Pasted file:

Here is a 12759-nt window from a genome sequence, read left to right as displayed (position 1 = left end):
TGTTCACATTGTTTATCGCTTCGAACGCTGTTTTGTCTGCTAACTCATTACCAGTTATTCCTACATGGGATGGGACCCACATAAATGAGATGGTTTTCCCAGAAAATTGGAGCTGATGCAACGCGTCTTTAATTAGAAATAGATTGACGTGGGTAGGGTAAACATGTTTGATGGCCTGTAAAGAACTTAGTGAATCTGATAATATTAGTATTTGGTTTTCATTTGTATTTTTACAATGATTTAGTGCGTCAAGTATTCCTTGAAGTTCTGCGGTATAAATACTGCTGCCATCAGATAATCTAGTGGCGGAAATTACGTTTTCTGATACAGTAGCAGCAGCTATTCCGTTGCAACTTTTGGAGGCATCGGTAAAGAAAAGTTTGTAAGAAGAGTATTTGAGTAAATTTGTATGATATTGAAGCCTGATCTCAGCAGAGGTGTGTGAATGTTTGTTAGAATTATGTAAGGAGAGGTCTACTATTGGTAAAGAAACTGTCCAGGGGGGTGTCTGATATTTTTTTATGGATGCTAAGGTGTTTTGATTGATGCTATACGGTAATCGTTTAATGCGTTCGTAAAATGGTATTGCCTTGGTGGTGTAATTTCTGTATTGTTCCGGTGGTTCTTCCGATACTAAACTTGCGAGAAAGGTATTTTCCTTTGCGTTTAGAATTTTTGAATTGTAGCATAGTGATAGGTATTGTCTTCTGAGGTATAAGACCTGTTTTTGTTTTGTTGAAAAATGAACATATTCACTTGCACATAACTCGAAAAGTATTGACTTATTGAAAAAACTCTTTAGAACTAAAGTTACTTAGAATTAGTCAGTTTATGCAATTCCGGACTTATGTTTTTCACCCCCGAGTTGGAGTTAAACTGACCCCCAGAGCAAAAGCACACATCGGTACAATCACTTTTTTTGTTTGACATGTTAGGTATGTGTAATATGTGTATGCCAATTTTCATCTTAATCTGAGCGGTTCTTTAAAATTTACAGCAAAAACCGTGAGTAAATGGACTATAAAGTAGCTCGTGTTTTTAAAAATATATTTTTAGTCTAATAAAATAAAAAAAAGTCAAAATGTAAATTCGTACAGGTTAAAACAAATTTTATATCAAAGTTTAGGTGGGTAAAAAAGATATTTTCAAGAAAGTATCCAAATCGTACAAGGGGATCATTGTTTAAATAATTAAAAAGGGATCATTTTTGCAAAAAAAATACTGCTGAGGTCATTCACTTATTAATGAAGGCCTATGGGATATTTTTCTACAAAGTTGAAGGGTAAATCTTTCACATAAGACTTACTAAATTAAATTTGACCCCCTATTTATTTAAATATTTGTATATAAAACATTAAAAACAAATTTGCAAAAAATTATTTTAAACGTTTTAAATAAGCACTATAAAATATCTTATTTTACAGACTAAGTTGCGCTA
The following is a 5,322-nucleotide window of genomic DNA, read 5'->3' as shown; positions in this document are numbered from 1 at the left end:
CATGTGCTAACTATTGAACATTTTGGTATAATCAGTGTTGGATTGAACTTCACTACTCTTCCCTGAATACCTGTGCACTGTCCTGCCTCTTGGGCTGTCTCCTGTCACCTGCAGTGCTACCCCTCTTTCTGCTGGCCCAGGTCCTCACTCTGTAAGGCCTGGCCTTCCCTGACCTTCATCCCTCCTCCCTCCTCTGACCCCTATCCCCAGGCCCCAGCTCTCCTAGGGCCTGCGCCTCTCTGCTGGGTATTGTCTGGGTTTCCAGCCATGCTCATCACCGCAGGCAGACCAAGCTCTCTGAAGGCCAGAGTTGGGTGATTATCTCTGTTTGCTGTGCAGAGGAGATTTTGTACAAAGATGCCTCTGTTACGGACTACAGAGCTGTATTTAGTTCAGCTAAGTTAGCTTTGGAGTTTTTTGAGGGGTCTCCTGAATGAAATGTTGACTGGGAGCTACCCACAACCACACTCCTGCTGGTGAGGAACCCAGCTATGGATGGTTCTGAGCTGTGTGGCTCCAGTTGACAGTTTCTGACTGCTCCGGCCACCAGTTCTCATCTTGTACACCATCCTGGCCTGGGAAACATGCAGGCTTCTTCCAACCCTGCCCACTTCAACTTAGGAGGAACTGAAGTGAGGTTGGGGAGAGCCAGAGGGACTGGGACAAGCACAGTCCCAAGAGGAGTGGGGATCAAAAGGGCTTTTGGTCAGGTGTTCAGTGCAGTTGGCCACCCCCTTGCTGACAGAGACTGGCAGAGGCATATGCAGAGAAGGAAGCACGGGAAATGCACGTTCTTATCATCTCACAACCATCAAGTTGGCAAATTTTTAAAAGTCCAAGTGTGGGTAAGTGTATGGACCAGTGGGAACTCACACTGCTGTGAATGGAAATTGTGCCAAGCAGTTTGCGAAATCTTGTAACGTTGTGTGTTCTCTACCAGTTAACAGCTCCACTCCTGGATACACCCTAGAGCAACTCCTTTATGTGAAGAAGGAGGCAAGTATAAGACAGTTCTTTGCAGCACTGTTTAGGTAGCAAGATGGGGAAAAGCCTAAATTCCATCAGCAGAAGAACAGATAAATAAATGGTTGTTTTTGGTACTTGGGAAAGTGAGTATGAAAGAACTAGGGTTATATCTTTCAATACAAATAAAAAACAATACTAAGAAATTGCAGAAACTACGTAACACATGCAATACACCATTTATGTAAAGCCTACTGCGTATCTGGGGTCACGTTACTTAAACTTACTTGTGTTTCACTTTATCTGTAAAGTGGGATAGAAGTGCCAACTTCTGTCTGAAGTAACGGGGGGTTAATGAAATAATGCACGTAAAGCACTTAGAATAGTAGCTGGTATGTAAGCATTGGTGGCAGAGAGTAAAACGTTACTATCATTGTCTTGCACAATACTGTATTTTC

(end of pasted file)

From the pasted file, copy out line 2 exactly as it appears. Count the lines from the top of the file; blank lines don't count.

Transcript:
TGTTCACATTGTTTATCGCTTCGAACGCTGTTTTGTCTGCTAACTCATTACCAGTTATTCCTACATGGGATGGGACCCACATAAATGAGATGGTTTTCCCAGAAAATTGGAGCTGATGCAACGCGTCTTTAATTAGAAATAGATTGACGTGGGTAGGGTAAACATGTTTGATGGCCTGTAAAGAACTTAGTGAATCTGATAATATTAGTATTTGGTTTTCATTTGTATTTTTACAATGATTTAGTGCGTCAAGTATTCCTTGAAGTTCTGCGGTATAAATACTGCTGCCATCAGATAATCTAGTGGCGGAAATTACGTTTTCTGATACAGTAGCAGCAGCTATTCCGTTGCAACTTTTGGAGGCATCGGTAAAGAAAAGTTTGTAAGAAGAGTATTTGAGTAAATTTGTATGATATTGAAGCCTGATCTCAGCAGAGGTGTGTGAATGTTTGTTAGAATTATGTAAGGAGAGGTCTACTATTGGTAAAGAAACTGTCCAGGGGGGTGTCTGATATTTTTTTATGGATGCTAAGGTGTTTTGATTGATGCTATACGGTAATCGTTTAATGCGTTCGTAAAATGGTATTGCCTTGGTGGTGTAATTTCTGTATTGTTCCGGTGGTTCTTCCGATACTAAACTTGCGAGAAAGGTATTTTCCTTTGCGTTTAGAATTTTTGAATTGTAGCATAGTGATAGGTATTGTCTTCTGAGGTATAAGACCTGTTTTTGTTTTGTTGAAAAATGAACATATTCACTTGCACATAACTCGAAAAGTATTGACTTATTGAAAAAACTCTTTAGAACTAAAGTTACTTAGAATTAGTCAGTTTATGCAATTCCGGACTTATGTTTTTCACCCCCGAGTTGGAGTTAAACTGACCCCCAGAGCAAAAGCACACATCGGTACAATCACTTTTTTTGTTTGACATGTTAGGTATGTGTAATATGTGTATGCCAATTTTCATCTTAATCTGAGCGGTTCTTTAAAATTTACAGCAAAAACCGTGAGTAAATGGACTATAAAGTAGCTCGTGTTTTTAAAAATATATTTTTAGTCTAATAAAATAAAAAAAAGTCAAAATGTAAATTCGTACAGGTTAAAACAAATTTTATATCAAAGTTTAGGTGGGTAAAAAAGATATTTTCAAGAAAGTATCCAAATCGTACAAGGGGATCATTGTTTAAATAATTAAAAAGGGATCATTTTTGCAAAAAAAATACTGCTGAGGTCATTCACTTATTAATGAAGGCCTATGGGATATTTTTCTACAAAGTTGAAGGGTAAATCTTTCACATAAGACTTACTAAATTAAATTTGACCCCCTATTTATTTAAATATTTGTATATAAAACATTAAAAACAAATTTGCAAAAAATTATTTTAAACGTTTTAAATAAGCACTATAAAATATCTTATTTTACAGACTAAGTTGCGCTA